Saturday, May 3, 2014

Best Practices for Storing Joda-Money Values in the Google App Engine Datastore

This article describes some best practices for storing Joda-Money currency values in App Engine using the objectify-appengine library.  It is based upon knowledge outlined in a previous article called, "Best Practices for Storing BigDecimal Values in the Google App Engine Datastore."


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One of the best libraries around for manipulating currency values in Java is called Joda Money, which supplies two nice classes to represent currency: org.joda.money.Money and org.Joda.money.BigMoney.  If you're not familiar with them, the biggest difference is that the BigMoney class is "...not restricted to the standard decimal places of a Money object, and can represent an amount to any precision that a BigDecimal can represent."  

See the Javadoc for more details, but it's worth reiterating that both of these Joda classes are backed by BigDecimal, so before continuing you might want to explore some potential issues with storing BigDecimal values in the App Engine Datastore here.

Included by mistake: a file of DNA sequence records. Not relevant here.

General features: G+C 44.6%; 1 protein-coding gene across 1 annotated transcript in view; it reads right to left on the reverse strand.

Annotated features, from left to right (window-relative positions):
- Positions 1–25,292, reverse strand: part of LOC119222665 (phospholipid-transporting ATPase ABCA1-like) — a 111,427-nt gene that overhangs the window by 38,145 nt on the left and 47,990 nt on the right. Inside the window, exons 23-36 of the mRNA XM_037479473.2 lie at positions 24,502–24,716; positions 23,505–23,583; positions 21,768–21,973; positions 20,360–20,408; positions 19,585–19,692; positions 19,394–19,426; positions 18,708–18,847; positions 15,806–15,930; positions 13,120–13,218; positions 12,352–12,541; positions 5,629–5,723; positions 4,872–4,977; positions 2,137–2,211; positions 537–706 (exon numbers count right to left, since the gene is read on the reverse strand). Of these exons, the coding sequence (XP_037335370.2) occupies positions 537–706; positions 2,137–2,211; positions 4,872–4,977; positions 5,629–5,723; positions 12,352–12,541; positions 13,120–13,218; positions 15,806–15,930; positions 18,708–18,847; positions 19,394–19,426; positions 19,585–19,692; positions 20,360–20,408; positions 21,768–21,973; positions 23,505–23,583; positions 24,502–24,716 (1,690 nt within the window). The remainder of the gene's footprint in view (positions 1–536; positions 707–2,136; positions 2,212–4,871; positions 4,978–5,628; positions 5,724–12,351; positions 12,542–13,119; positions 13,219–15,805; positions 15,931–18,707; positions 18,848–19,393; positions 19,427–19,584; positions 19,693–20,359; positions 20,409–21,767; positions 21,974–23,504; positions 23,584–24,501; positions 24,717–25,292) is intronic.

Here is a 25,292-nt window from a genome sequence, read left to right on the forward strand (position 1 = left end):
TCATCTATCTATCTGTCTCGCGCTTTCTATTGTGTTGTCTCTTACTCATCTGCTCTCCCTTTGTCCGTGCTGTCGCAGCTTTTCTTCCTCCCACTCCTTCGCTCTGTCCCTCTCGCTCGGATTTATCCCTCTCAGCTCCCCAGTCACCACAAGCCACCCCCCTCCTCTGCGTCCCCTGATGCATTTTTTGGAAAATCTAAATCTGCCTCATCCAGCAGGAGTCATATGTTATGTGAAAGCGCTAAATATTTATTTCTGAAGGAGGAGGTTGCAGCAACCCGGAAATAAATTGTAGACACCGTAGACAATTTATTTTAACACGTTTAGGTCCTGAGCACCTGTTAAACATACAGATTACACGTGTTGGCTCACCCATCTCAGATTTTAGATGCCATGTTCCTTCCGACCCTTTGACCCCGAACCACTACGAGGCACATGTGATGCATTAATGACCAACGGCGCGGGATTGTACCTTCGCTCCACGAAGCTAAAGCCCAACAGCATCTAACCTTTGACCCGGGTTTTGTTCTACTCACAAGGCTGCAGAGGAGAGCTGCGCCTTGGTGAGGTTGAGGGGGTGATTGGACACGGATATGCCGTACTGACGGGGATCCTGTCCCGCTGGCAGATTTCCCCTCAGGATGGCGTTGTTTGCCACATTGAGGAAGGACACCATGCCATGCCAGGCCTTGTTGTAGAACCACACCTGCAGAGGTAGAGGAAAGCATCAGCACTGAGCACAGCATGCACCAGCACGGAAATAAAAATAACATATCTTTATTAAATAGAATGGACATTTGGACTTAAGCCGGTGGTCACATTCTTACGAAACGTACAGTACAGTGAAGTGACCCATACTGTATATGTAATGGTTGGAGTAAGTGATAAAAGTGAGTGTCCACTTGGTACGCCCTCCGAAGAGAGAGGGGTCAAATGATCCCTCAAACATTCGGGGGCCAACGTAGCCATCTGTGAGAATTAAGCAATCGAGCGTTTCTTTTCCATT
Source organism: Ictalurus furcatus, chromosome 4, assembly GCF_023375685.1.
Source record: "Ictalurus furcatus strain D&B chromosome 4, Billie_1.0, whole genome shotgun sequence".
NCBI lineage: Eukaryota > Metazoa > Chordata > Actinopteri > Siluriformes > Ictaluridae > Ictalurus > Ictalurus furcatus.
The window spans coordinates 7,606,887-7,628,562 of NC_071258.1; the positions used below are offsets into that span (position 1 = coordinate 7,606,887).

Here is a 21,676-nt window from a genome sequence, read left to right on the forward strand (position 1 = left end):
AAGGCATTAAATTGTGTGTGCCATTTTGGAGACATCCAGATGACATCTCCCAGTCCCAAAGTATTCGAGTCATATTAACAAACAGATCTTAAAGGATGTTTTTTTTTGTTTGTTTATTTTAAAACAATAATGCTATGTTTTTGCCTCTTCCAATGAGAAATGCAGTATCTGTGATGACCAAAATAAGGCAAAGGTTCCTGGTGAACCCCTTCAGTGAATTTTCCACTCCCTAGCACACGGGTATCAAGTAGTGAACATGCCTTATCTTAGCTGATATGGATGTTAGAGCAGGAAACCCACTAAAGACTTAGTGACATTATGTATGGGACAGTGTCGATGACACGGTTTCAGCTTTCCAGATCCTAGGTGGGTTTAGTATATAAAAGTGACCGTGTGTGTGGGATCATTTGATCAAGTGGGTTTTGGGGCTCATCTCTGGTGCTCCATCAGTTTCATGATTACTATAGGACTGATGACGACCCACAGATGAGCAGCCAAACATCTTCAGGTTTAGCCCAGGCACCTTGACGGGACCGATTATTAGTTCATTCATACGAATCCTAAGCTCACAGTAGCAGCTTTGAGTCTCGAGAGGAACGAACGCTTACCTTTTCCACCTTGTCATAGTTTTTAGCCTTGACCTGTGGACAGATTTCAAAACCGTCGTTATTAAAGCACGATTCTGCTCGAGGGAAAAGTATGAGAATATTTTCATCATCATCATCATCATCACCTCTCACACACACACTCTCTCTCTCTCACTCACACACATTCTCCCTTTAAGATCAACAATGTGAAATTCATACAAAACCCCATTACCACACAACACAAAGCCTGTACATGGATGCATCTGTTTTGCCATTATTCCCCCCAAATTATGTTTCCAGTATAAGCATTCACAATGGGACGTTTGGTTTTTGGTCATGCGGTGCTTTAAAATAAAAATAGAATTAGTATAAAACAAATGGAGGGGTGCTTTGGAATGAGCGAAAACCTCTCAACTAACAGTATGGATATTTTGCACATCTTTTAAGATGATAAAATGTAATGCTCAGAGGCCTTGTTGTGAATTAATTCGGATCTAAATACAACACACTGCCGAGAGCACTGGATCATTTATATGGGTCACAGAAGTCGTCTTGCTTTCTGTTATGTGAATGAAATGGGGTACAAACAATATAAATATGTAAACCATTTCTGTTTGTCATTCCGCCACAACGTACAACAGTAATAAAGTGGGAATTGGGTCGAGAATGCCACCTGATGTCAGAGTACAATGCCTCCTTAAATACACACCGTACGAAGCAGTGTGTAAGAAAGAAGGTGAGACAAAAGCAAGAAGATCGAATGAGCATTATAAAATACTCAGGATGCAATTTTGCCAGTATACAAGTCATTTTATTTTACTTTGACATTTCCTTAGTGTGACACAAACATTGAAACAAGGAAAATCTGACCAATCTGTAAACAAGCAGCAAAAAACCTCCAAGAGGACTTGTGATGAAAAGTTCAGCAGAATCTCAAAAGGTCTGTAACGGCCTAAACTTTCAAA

Existing Options: Objectify
The objectify-appengine library is an all-around excellent tool in any App Engine developer's tool-kit.  It handles all of the typical Java types in the Datastore, and also has the ability to store custom data-types via its Translator framework.  This is a powerful feature of Objectify, and to this end the library comes with two optional translators that can handle joda-money values: MoneyStringTranslatorFactory and BigMoneyStringTranslatorFactory.

MoneyStringTranslatorFactory & BigMoneyStringTranslatorFactory
The MoneyStringTranslatorFactory and BigMoneyStringTranslatorFactory classes are great alternatives for storing joda-money values.  Each essentially translates a BigMoney class into it's .toString() equivalent when storing to the datastore, and then creates a new BigMoney object from this String when loading the value from the datastore.  For example, a BigMoney object with the "USD" currency code and a value of "35.751" would be stored to the Datastore as the String: "USD $35.751".